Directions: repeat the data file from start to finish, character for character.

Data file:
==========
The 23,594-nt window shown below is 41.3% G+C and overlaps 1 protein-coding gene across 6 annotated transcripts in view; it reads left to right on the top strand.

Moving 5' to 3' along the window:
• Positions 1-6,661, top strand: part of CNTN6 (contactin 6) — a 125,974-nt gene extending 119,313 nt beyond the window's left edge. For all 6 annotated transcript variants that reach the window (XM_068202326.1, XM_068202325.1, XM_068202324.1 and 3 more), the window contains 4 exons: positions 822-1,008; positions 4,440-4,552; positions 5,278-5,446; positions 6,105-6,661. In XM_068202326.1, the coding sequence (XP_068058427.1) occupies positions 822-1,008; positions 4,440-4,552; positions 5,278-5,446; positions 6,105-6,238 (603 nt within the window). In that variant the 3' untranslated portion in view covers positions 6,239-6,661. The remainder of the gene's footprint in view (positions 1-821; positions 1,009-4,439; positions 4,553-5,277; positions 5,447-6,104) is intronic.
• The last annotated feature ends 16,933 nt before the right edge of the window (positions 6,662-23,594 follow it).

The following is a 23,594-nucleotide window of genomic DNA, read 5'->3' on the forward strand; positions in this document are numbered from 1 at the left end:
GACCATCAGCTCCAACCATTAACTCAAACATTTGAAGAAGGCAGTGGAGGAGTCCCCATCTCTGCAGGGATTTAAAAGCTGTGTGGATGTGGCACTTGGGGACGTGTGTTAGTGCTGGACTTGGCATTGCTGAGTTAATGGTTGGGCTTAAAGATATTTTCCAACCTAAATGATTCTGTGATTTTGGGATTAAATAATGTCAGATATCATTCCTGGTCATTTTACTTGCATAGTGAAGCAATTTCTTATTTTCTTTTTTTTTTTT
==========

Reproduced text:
The 23,594-nt window shown below is 41.3% G+C and overlaps 1 protein-coding gene across 6 annotated transcripts in view; it reads left to right on the top strand.

Moving 5' to 3' along the window:
• Positions 1-6,661, top strand: part of CNTN6 (contactin 6) — a 125,974-nt gene extending 119,313 nt beyond the window's left edge. For all 6 annotated transcript variants that reach the window (XM_068202326.1, XM_068202325.1, XM_068202324.1 and 3 more), the window contains 4 exons: positions 822-1,008; positions 4,440-4,552; positions 5,278-5,446; positions 6,105-6,661. In XM_068202326.1, the coding sequence (XP_068058427.1) occupies positions 822-1,008; positions 4,440-4,552; positions 5,278-5,446; positions 6,105-6,238 (603 nt within the window). In that variant the 3' untranslated portion in view covers positions 6,239-6,661. The remainder of the gene's footprint in view (positions 1-821; positions 1,009-4,439; positions 4,553-5,277; positions 5,447-6,104) is intronic.
• The last annotated feature ends 16,933 nt before the right edge of the window (positions 6,662-23,594 follow it).

The following is a 23,594-nucleotide window of genomic DNA, read 5'->3' on the forward strand; positions in this document are numbered from 1 at the left end:
GACCATCAGCTCCAACCATTAACTCAAACATTTGAAGAAGGCAGTGGAGGAGTCCCCATCTCTGCAGGGATTTAAAAGCTGTGTGGATGTGGCACTTGGGGACGTGTGTTAGTGCTGGACTTGGCATTGCTGAGTTAATGGTTGGGCTTAAAGATATTTTCCAACCTAAATGATTCTGTGATTTTGGGATTAAATAATGTCAGATATCATTCCTGGTCATTTTACTTGCATAGTGAAGCAATTTCTTATTTTCTTTTTTTTTTTT